Yugoslav military doctrine placed a great deal of emphasis on the launching of rifle grenades (also apparent in the design of the earlier Yugoslav M59/66 family of SKS-pattern rifles), and the Yugoslav AKs were designed to employ these through the use of a detachable launcher spigot for the threaded muzzle that would work in concert with a folding ladder sight atop the upper handguard/gas tube. However, it was soon discovered that this placed a great deal of stress upon the stamped receiver of the rifle. As a result, the rifles were redesigned to employ a receiver with 1.5mm-thick walls and an RPK-style enlarged portion around the trunnion.
Other unique enhancements of the design include a top cover-retaining button that helps keep the cover in place under the heavy recoil of firing rifle grenades. A push button located at the upper left-rear portion of the receiver must be pressed to remove the non-ribbed top cover. Another unique feature of the Yugo rifles is its sighting system, which at first blush appears to be a standard AK design with a sliding tangent rear unit marked out to 1,000 meters and a winged post front. Closer inspection reveals folding leaf units with luminous inserts—two inserts on the rear leaf and a single on the front. They can be folded down and out of the way when not needed.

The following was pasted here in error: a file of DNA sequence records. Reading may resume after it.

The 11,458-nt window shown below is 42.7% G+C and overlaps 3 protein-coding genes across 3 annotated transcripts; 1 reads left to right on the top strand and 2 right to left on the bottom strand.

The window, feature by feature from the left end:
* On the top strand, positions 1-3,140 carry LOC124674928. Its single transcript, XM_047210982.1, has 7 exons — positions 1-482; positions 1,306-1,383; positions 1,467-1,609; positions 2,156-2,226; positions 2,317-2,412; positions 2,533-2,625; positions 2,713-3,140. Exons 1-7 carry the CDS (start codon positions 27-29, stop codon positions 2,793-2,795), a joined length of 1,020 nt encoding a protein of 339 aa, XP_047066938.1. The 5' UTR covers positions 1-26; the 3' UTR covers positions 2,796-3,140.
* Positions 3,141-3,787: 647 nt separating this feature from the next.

Externally, Yugo AKs differ from their Soviet counterparts in several ways. They feature lengthened, three-slot handguards, the aforementioned folding ladder sights atop the handguard, more generously sized pistol grips and rubber buttpads on the fixed buttstocks. Also unique to the Yugo design is an interestingly simple solution to the lack of a bolt hold-open on the standard AK—a magazine with a follower that catches the bolt of the rifle in the open position when it runs empty. However, there is no internal catch inside this Yugoslav rifle and the bolt will simply slam closed when the magazine is removed.
With the M70 B1 kit on its way, I set about the process of having it turned into a working, civilian-legal, semi-automatic rifle. From past experience on projects like this, I knew that the build would require a certain amount of U.S.-made parts for the rifle to be Section 922r compliant under current firearm regulations. With a stamped-receiver gun like this, it would take a minimum of six U.S.-made parts to achieve this.